With 8 million units in the bag, and one more month's sales yet to be reported, one would think this newsmagazine could get its stories straight about what happened with shipments in 2005. One weekThe NEWStells you to watch out for product shortages, the next week it tells you that record shipments are underway. Consider some lead story themes from these recent issues and a few prognostications* for future issues ofThe NEWS:

Dec. 12, 2005:
Unitary Sales Up 78 Percent In October

Dec. 19, 2005:
Contractors Still Concerned About 13 Seer Availability

Jan. 16, 2006:
Unitary Sales 15 Percent Ahead of 2005, November Y.T.D.

Jan. 23, 2006*:
Possible Shortages Continuing

Feb 13, 2006*:
Shipments Top 8.1 Million Units In 2005

What, shortages and increased sales? Yes, it's true. The year 2005 was so topsy-turvy that you'll soon discover the strangest dichotomy most of us have seen in very many years. Spot shortages of air conditioners and heat pumps are being reported, primarily in the Southeastern United States. Yet, at the same time, HVAC industry manufacturers have been cranking out record numbers of boxes, thereby enabling the industry to have the best year on record.


If manufacturers are doing such a great job of building more boxes than ever before, why can't some contractors find certain pieces of equipment when they need it? After all, who cares if air conditioners and heat pumps are being turned out in record numbers if you can't get your hands on the particular unit that your customer needs right now.

It's the common law of business - supply and demand. Consider the following example. During the holiday shopping season, one of the hottest electronics items moving out the doors of every shopping mall was the iPod by Apple Computer Inc. The company makes several versions of the MP3 music players.

A couple of days before Christmas I found out that the iPod miniâ„¢ would be replaced by the iPod nanoâ„¢. The next problem I encountered while searching stores in and around Strongsville, Ohio, was that the iPod nano wasn't any easier to find than the soon-to-be obsolete iPod mini.

I couldn't bring myself to purchase the bigger, more expensive iPod that holds 30GB worth of music, which every store had in stock. My daughter's homework would certainly have gone by the wayside as she secretively searched for 7,500 songs with which to fill the little gadget.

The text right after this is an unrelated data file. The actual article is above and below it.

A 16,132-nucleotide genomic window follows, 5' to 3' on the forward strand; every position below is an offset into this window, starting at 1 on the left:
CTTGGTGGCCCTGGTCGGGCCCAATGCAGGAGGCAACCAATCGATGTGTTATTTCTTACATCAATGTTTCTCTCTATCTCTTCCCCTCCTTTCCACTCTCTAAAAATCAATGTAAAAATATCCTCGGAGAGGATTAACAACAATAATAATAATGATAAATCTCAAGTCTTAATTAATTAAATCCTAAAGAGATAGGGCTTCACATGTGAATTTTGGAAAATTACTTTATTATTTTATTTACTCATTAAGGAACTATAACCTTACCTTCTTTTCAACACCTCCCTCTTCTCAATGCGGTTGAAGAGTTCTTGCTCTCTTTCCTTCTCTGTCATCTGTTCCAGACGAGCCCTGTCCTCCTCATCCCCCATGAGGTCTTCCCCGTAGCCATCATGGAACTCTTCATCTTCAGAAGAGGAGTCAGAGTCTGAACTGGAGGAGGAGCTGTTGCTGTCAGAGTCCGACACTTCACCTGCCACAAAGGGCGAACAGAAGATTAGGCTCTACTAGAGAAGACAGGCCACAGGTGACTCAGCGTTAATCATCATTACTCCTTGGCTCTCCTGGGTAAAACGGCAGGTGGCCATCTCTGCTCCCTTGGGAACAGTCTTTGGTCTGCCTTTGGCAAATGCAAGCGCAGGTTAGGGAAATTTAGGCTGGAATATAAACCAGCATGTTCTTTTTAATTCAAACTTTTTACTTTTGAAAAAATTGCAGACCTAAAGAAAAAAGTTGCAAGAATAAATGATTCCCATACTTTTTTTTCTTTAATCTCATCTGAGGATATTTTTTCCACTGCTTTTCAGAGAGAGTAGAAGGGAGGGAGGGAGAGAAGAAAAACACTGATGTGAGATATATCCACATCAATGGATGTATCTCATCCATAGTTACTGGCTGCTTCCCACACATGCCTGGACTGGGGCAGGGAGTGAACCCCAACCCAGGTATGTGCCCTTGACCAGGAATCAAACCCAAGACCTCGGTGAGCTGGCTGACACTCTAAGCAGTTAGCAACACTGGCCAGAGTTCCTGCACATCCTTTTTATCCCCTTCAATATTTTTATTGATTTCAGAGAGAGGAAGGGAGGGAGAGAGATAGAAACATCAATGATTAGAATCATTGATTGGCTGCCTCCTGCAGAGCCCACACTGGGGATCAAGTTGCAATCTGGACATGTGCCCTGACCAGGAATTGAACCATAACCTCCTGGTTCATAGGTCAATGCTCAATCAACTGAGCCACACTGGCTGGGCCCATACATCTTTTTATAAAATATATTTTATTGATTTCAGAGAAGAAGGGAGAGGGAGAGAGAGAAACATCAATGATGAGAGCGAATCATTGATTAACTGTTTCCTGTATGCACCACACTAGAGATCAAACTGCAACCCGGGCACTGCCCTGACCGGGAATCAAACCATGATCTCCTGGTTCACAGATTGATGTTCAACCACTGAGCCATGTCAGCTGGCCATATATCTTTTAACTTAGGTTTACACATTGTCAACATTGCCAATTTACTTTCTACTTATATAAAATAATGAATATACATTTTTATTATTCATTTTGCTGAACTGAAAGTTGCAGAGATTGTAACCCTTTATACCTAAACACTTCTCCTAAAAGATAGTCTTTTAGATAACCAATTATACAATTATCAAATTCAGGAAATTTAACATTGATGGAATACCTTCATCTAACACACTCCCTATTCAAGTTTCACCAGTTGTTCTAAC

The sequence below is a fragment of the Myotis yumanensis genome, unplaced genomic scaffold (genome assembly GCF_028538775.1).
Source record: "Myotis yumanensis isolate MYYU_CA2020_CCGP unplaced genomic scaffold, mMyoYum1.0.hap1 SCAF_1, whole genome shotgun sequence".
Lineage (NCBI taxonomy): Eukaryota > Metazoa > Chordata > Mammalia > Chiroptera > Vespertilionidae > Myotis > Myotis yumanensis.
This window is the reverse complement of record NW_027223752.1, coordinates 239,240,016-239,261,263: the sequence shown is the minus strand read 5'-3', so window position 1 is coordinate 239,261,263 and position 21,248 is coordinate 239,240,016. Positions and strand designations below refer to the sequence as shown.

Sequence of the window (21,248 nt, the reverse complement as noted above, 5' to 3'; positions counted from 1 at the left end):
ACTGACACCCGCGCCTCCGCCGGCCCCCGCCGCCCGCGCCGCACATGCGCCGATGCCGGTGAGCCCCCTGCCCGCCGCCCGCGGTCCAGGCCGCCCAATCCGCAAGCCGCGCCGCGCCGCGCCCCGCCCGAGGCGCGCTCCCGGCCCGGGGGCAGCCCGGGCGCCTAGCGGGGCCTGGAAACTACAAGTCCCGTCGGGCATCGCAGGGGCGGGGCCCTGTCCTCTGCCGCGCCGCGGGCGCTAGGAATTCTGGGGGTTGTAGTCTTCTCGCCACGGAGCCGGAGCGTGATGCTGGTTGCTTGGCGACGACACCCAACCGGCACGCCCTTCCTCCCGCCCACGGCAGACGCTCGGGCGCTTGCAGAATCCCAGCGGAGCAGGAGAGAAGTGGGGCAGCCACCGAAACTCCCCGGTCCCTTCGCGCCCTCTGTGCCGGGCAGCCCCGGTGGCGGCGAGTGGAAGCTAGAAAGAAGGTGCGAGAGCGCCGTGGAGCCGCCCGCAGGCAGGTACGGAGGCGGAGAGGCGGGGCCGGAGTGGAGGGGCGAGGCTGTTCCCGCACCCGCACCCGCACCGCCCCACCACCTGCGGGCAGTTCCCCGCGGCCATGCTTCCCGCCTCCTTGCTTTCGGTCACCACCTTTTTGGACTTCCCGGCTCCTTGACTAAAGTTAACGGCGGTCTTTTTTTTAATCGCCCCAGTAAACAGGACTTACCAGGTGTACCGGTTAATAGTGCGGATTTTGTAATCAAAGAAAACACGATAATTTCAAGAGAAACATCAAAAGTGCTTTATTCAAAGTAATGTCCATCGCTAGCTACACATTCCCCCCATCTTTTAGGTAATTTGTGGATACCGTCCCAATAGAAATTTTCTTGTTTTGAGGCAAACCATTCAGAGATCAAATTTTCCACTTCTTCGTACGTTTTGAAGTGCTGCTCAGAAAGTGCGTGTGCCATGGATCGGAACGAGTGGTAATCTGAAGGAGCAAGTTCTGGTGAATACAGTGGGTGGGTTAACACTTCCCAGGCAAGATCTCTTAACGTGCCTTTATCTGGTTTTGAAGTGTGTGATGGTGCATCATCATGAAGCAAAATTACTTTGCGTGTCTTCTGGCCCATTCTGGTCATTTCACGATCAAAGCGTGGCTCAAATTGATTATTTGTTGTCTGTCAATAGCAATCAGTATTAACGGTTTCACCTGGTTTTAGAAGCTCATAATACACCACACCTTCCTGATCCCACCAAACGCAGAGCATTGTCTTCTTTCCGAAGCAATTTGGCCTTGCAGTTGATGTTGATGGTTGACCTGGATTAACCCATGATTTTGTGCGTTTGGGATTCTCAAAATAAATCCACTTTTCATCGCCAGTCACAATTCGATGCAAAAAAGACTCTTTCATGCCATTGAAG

A few days later, after the hectic Christmas rush (otherwise known as the calm before the storm), and during the shark-infested frenzy (otherwise known as after-Christmas shopping days), I found an iPod nano in Troy, Mich.

Supply and demand had worked its magic, as it always does.

Think of it this way: In the HVAC world, 10, 11, and 12 SEER products are the mini iPods; the new 13 SEER products are the nanos. The HVAC manufacturers built as much mini product as they could, while trying not to have too many left over when the time came to dump the product line in favor of a new version. At some point the shortage hits, and people are forced to go shopping for the nanos. However, the nanos aren't in tremendous supply because the manufacturers haven't had time to build very many of them, yet.

Still, if this was the music industry, a lot of people wanted to hear some tunes last year, and they were buying everything that was available. Factories were working around the clock (and still are), building the largest number of mini and nano products in the history of the industry.

All things considered, manufacturers, distributors, and contractors should be patting themselves on the back. What a year!

The song we're listening to isn't quite played out, yet. But, to jump from iPod technology back to LPs and 45s on the record machine, and to steal an old line from Dick Clark's American Bandstand: ‘It's got a good beat, and I could dance to it. I'd give it about a 95.'

Mike Murphy, Editor-In-Chief: 248-244-6446; 248-244-2905 (fax); mikemurphy@achrnews.com

Publication date: 01/16/2006